TDS Strategy Memos
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By Ed Kilgore
What’s that gurgling, snarling sound in the distance? Must be Zombie Trumpcare, which as I explained at New York, refuses to die.
Despite near-universal predictions of doom — either now or later, on the House floor or in the Senate — the Trump administration is pushing House Republicans hard to schedule a vote next week on the latest version of Trumpcare, a.k.a. the American Health Care Act. The president’s claim that the the plan had “gotten really, really good … and a lot of people are liking it a lot,” appears to be pure happy talk. They don’t have the votes now to move the legislation forward, and may never have the votes to get this unfortunate legislation to Trump’s desk.
The much-bruited MacArthur Amendment to the earlier bill, with its provision for state waivers to sidestep comprehensive insurance-plan requirements and protections for people with preexisting conditions, may or may not attract some additional House Freedom Caucus votes. But it is very, very unlikely to sway those among MacArthur’s fellow moderates who refused to vote for the original bill. Yes, it would allow blue states to keep something like the original Obamacare individual-health-insurance markets in place, assuming insurers were willing to go along. But it keeps in place AHCA’s quick phaseout of the Affordable Care Act’s Medicaid expansion, hammering those same states.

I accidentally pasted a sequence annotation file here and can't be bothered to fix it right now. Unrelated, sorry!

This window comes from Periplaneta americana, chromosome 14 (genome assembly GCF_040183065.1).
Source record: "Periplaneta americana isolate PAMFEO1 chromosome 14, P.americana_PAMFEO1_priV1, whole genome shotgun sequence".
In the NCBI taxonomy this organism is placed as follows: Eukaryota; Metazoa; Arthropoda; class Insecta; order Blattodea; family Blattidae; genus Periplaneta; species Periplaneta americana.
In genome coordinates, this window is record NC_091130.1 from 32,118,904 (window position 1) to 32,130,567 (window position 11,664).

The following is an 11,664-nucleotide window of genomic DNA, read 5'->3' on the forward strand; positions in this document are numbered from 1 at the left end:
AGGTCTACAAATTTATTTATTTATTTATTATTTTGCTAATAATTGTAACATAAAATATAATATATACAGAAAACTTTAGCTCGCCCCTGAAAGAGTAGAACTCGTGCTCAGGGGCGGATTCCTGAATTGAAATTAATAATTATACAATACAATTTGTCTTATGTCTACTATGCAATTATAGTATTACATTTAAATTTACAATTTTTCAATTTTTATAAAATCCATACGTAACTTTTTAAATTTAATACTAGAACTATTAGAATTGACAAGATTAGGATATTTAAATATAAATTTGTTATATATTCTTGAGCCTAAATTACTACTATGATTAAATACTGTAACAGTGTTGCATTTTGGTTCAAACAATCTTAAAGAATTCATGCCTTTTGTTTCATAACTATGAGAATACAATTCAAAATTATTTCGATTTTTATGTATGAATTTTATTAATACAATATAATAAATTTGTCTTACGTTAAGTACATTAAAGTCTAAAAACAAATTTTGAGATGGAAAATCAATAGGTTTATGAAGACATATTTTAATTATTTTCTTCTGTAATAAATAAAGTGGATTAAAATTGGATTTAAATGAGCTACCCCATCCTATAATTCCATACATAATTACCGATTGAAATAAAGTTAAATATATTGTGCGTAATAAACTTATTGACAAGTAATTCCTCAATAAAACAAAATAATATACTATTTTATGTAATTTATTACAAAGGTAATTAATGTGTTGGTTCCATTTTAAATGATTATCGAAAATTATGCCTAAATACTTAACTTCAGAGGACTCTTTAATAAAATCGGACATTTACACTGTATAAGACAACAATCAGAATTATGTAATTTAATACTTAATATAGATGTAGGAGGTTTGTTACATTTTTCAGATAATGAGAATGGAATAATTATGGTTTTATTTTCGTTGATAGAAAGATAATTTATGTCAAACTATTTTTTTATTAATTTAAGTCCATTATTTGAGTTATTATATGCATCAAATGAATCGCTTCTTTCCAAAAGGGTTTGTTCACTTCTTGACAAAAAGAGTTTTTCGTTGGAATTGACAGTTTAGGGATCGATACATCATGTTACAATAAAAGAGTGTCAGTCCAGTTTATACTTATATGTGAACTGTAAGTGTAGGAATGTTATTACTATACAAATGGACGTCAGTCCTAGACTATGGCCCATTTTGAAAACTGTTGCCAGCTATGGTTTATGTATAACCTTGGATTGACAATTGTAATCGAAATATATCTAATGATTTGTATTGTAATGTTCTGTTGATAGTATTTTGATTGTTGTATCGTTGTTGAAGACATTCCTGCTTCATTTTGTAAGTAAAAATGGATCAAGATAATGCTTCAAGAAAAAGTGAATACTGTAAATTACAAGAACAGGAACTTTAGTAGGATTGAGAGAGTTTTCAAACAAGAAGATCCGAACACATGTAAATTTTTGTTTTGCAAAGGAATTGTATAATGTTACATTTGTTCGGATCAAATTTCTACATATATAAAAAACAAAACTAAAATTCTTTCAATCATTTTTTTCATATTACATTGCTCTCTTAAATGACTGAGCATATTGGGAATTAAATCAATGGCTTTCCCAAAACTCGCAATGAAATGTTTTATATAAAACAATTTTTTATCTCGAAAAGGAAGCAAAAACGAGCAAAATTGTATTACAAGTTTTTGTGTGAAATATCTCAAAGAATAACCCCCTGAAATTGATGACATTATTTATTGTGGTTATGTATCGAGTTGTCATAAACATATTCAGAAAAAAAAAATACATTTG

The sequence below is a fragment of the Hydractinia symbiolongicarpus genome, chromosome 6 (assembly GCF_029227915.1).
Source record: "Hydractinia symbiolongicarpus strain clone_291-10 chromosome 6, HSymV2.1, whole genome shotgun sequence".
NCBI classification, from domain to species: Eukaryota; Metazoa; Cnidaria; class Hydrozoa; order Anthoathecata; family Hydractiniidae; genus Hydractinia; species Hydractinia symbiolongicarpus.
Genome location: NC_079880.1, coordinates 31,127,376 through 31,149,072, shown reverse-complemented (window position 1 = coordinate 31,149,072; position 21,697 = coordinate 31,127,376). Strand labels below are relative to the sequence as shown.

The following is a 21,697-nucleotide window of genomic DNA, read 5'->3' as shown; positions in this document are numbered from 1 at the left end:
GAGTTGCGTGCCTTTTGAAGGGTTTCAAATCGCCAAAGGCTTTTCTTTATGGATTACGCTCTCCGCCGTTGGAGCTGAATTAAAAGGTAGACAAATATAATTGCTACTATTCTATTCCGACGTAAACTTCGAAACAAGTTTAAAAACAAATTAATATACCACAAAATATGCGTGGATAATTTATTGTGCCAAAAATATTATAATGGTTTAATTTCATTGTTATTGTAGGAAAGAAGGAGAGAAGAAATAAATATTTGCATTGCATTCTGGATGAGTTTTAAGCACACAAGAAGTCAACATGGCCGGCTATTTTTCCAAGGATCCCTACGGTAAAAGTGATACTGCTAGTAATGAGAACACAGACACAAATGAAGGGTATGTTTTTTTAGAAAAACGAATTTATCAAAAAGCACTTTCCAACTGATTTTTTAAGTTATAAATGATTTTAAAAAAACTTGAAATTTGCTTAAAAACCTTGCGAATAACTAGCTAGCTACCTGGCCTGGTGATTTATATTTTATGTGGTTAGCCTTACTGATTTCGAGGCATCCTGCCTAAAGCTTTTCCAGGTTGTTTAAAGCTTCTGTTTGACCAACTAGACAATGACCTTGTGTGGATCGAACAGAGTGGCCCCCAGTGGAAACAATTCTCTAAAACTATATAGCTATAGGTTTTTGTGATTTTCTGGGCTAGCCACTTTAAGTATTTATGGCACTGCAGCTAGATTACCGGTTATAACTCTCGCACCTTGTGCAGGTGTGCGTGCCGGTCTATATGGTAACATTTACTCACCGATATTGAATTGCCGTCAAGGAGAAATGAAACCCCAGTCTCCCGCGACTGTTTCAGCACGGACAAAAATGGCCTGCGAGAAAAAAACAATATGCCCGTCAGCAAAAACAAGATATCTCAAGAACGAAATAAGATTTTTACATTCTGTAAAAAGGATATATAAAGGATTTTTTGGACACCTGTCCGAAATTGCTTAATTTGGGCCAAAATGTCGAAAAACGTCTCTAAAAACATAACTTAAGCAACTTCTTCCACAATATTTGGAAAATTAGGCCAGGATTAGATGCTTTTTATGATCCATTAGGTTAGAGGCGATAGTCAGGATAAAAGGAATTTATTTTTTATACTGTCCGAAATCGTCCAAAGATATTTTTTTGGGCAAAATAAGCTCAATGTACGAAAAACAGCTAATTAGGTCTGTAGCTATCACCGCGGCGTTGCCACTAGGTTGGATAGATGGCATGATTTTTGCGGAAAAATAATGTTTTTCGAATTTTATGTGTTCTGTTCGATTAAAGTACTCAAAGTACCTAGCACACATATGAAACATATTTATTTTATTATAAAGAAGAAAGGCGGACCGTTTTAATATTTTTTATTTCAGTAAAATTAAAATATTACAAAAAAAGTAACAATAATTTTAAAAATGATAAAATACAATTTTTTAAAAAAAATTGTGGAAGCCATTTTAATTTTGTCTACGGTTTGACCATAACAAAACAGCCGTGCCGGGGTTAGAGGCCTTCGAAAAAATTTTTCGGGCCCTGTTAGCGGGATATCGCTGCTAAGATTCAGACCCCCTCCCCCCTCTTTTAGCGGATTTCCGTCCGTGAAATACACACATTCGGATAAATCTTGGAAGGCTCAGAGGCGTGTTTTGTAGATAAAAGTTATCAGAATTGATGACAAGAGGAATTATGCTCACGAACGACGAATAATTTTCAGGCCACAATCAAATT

Prospects in the Senate, where Republican moderates have much more leverage due to the GOP’s narrow two-vote majority, are much worse. On top of the substantive health care policy concerns House moderates have articulated (particularly over Medicaid), there are now three GOP senators who are not necessarily onboard for the defunding of Planned Parenthood that is part of the package. And there remain real problems with the Senate rules, since the state waiver provisions that are central to the MacArthur Amendment could easily be ruled non-germane to the budget process by the Senate parliamentarian, exposing the whole bill to a Senate filibuster.
So why the rush toward an apparent abyss? From the White House point of view, it’s apparently all about Trump’s panic over not having big accomplishments to boast of when the 100-day mark of his presidency arrives, on April 29. That factor is also reportedly driving a sudden hard line in the White House position in the appropriations negotiations aimed at avoiding a government shutdown on April 29. Since a renewed furor over health care could not possibly help the atmosphere surrounding the delicate appropriations talks, Trump is in danger of a dual disaster next week.
Perhaps the best thing about racing ahead is that it might not allow the Congressional Budget Office the time to score this new version of AHCA, a process that would undoubtedly produce a terrible number in terms of the impact on health-care coverage.
You might expect Paul Ryan to tell Trump the votes aren’t there for Zombie Trumpcare, and to ask him to call off the dogs. But Ryan is undoubtedly under pressure from some members who would prefer to get the monkey off their backs and blame the Senate or Democrats for the failure to enact health-care legislation, and others who figure a second failed vote in the House would convince everyone to give up and move on to the more congenial territory of tax legislation.
It’s a horror-show for Republicans, all right.